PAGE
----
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The benefits of becoming a summer camp leader

In 1997, I applied to be a Day Camp Counsellor at the newly opened Crowfoot YMCA (now the Melcor YMCA) and was fortunate enough to be part of the first summer day camp team (my camp name was “Summit”). I loved it so much that I was a returning leader for the next three summers with the YMCA, then led the summer volunteer program at Westside Recreation Centre, spent a summer as a Camp Counsellor at Summit Camp in Honesdale, Pennsylvania, and supervised The City of Calgary Park n’ Play as a Recreation Program Specialist. I had no idea that my first full-time summer job would be the start of a recreation career spanning 25 years (and counting!).

Here are a few of the benefits your child can look forward to if they become a summer camp leader:

1. Gaining valuable life skills. Many of the skills I use every day can be traced back to being a summer camp leader - from finding creative problem-solving to managing conflict to being a good team player (plus, I have a large repertoire of camp songs, which come in handy now as a parent!).

As Jorja Forshaw, Recreation Leader, Canadian Forces Base Edmonton notes, “Being a summer camp leader gave me a sense of responsibility, helped me build time management skills, and allowed me to develop relationships with my co-workers.”

Being a summer camp leader gives youth the ultimate opportunity to learn and practice (just to name a few):

  • time management skills
  • adaptability
  • taking initiative
  • effective communication
  • problem-solving skills
  • teamwork

2. Finding amazing friends. One of the best parts of being a summer camp leader is finding amazing lifelong friends, some of which I have been friends with for over 20 years! By the nature of the job, summer camp teams are made up of other young people who are passionate about working with children, ready to have fun, and always up for adventure.

“My co-workers were amazing, and the camp had such a positive energy! That feeling was what kept me motivated to do my best every day,” says Vivian Leadbeader, Senior Play Camp Leader, Town of High River.

3. Making a difference. Beyond being a summer job, a summer camp leader becomes a caregiver, a role model, a coach, and a cheerleader to the children in their group. In fact, research shows the biggest reason why children stay engaged in sport and recreation for the long-term is the caring leaders that made a difference in their lives (HIGH FIVE, 2021).

Laura Evans, Assistant Principal with Calgary Catholic School Division, reflects back on her time as a summer camp leader by sharing, “Working and helping others has always been a passion for me. I have always said that I want to be a little bit of light that a child has in a day. My start at day camps has only inspired my journey to keep being that light as a teacher and now as an administrator.” 

4. Getting paid to play. Being a summer camp leader is an opportunity to get paid to play! When I look back on some of my experiences as a summer camp leader, from taking kids on overnight tenting trips to scavenger hunts through parks to playing field games out in the warm summer sun, most of the time I forgot I was working!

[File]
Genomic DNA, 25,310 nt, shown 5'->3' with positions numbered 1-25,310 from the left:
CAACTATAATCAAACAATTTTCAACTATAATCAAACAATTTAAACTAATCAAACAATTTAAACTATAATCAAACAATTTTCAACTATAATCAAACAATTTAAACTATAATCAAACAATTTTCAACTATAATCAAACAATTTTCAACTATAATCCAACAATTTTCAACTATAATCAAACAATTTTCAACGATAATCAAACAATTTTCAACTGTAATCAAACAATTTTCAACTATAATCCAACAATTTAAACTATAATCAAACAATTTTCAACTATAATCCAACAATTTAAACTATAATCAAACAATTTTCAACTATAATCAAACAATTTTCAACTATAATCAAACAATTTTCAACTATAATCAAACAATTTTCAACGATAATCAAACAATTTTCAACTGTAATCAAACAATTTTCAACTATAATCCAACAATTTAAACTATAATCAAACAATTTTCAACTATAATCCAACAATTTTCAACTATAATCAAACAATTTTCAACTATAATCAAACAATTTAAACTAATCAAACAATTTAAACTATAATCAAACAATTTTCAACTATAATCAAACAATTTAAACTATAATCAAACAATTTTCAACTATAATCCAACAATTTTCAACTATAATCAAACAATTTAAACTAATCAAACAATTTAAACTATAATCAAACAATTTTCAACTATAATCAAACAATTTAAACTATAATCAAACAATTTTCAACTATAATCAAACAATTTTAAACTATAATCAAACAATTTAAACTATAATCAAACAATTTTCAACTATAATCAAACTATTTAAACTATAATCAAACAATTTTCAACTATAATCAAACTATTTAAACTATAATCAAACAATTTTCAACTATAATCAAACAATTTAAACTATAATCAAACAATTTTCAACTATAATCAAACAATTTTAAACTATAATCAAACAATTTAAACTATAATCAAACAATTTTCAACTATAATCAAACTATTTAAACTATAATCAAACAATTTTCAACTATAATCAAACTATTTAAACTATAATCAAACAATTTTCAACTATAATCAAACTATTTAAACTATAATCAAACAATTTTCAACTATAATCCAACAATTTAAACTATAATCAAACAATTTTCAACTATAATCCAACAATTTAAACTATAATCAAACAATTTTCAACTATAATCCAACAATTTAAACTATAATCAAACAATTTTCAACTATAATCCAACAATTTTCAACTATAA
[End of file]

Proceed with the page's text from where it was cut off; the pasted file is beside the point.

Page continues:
Jen Smith, former Camp Coordinator at Easter Seals Camp Horizon, reflects on her camp experience by sharing, “I got to hang out with an amazing staff, meet so many great people, and play outside all year long. There is nothing better than that!”

Beyond this list, there are many benefits to taking on one of the most rewarding (and challenging!) summer jobs out there; it will teach your child more about themselves than they ever imagined!

Is your child ‘too old for camp’ but too young to meet the hiring age requirements?

A volunteer or Junior Leader position may be the perfect fit.

Tracy Morgan, Customer Service and Programmer Supervisor at the Town of High River notes, “For volunteers, summer camp is their first job-like experience and they quite often move up into camp leader roles or job opportunities within our department.”

Bobbi Thomas, Preschool, Children’s, and Youth Programmer, The City of Airdrie, says, “90 percent of our recreation leaders started as volunteers in our program. It is a fantastic way to gain experience, confidence, and leadership skills to prepare for any type of employment.”

Not only do these summer roles give youth an opportunity to gain valuable experience for their resume and opportunities for employment down the road, but they also often come with flexible schedules, making it easier to still enjoy longer summer family vacations!

Is your child interested in a camp leader or volunteer opportunity this summer?

Some great places in Calgary to start include:

  • Recreation organizations (i.e., The City of Calgary, YMCA Calgary)
  • Sports groups (i.e., WinSport, Repsol, minor sports organizations)
  • Post-secondary institutions (i.e., MRU, U of C, SAIT)
  • Local attractions (i.e., Butterfield Acres, TELUS Spark, Wilder Institute / Calgary Zoo)
  • Home Owners and/or Residents Associations
  • Camps your child attended in the past (i.e., Camp Cadicasu, Camp Kiwanis)
  • Calgary Youth Employment Centre

I hope this article has provided you with a greater understanding of the value, importance, opportunities, and potential that working in a camp environment offers your child now, and for years to come. 

Jen is a mom of twins, an avid adventurer, and co-owner of WordPLAY Consulting. She has worked in education, sport, and recreation for over 25 years as a teacher, leader, and advocate for positive child and youth development. For more information, visit

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